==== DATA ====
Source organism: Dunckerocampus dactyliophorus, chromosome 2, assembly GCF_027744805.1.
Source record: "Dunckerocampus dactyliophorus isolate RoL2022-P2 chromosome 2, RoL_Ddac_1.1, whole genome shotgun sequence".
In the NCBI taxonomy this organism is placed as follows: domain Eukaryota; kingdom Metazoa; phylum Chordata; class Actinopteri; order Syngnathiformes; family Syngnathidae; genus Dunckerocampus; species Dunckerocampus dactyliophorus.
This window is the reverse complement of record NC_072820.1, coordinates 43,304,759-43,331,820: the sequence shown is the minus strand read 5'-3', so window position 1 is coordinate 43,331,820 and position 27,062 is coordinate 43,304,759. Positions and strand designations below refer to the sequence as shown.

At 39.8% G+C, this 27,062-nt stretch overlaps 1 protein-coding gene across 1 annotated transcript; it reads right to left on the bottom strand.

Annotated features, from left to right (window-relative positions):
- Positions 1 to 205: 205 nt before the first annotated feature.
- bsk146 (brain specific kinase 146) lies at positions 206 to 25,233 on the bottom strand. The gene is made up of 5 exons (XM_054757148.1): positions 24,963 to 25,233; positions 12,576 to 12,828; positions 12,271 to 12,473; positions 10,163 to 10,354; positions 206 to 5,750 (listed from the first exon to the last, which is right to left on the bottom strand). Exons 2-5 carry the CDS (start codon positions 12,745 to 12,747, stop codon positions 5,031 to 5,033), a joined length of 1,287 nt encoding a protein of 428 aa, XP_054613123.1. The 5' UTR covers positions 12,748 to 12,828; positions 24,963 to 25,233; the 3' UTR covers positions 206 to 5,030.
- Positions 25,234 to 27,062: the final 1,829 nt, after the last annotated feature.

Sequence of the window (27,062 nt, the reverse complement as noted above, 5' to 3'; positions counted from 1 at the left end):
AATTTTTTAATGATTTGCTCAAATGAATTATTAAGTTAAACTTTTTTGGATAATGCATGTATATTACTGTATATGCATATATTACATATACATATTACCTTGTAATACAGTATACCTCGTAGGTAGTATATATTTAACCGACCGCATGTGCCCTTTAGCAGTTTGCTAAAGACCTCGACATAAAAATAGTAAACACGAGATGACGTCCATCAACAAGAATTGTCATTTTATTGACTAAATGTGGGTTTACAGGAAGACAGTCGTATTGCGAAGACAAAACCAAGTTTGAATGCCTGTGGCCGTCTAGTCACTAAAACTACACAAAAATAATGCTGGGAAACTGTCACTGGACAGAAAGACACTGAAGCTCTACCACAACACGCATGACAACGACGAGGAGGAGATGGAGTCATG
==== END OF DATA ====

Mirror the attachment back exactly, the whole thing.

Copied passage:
Source organism: Dunckerocampus dactyliophorus, chromosome 2, assembly GCF_027744805.1.
Source record: "Dunckerocampus dactyliophorus isolate RoL2022-P2 chromosome 2, RoL_Ddac_1.1, whole genome shotgun sequence".
In the NCBI taxonomy this organism is placed as follows: domain Eukaryota; kingdom Metazoa; phylum Chordata; class Actinopteri; order Syngnathiformes; family Syngnathidae; genus Dunckerocampus; species Dunckerocampus dactyliophorus.
This window is the reverse complement of record NC_072820.1, coordinates 43,304,759-43,331,820: the sequence shown is the minus strand read 5'-3', so window position 1 is coordinate 43,331,820 and position 27,062 is coordinate 43,304,759. Positions and strand designations below refer to the sequence as shown.

At 39.8% G+C, this 27,062-nt stretch overlaps 1 protein-coding gene across 1 annotated transcript; it reads right to left on the bottom strand.

Annotated features, from left to right (window-relative positions):
- Positions 1 to 205: 205 nt before the first annotated feature.
- bsk146 (brain specific kinase 146) lies at positions 206 to 25,233 on the bottom strand. The gene is made up of 5 exons (XM_054757148.1): positions 24,963 to 25,233; positions 12,576 to 12,828; positions 12,271 to 12,473; positions 10,163 to 10,354; positions 206 to 5,750 (listed from the first exon to the last, which is right to left on the bottom strand). Exons 2-5 carry the CDS (start codon positions 12,745 to 12,747, stop codon positions 5,031 to 5,033), a joined length of 1,287 nt encoding a protein of 428 aa, XP_054613123.1. The 5' UTR covers positions 12,748 to 12,828; positions 24,963 to 25,233; the 3' UTR covers positions 206 to 5,030.
- Positions 25,234 to 27,062: the final 1,829 nt, after the last annotated feature.

Sequence of the window (27,062 nt, the reverse complement as noted above, 5' to 3'; positions counted from 1 at the left end):
AATTTTTTAATGATTTGCTCAAATGAATTATTAAGTTAAACTTTTTTGGATAATGCATGTATATTACTGTATATGCATATATTACATATACATATTACCTTGTAATACAGTATACCTCGTAGGTAGTATATATTTAACCGACCGCATGTGCCCTTTAGCAGTTTGCTAAAGACCTCGACATAAAAATAGTAAACACGAGATGACGTCCATCAACAAGAATTGTCATTTTATTGACTAAATGTGGGTTTACAGGAAGACAGTCGTATTGCGAAGACAAAACCAAGTTTGAATGCCTGTGGCCGTCTAGTCACTAAAACTACACAAAAATAATGCTGGGAAACTGTCACTGGACAGAAAGACACTGAAGCTCTACCACAACACGCATGACAACGACGAGGAGGAGATGGAGTCATG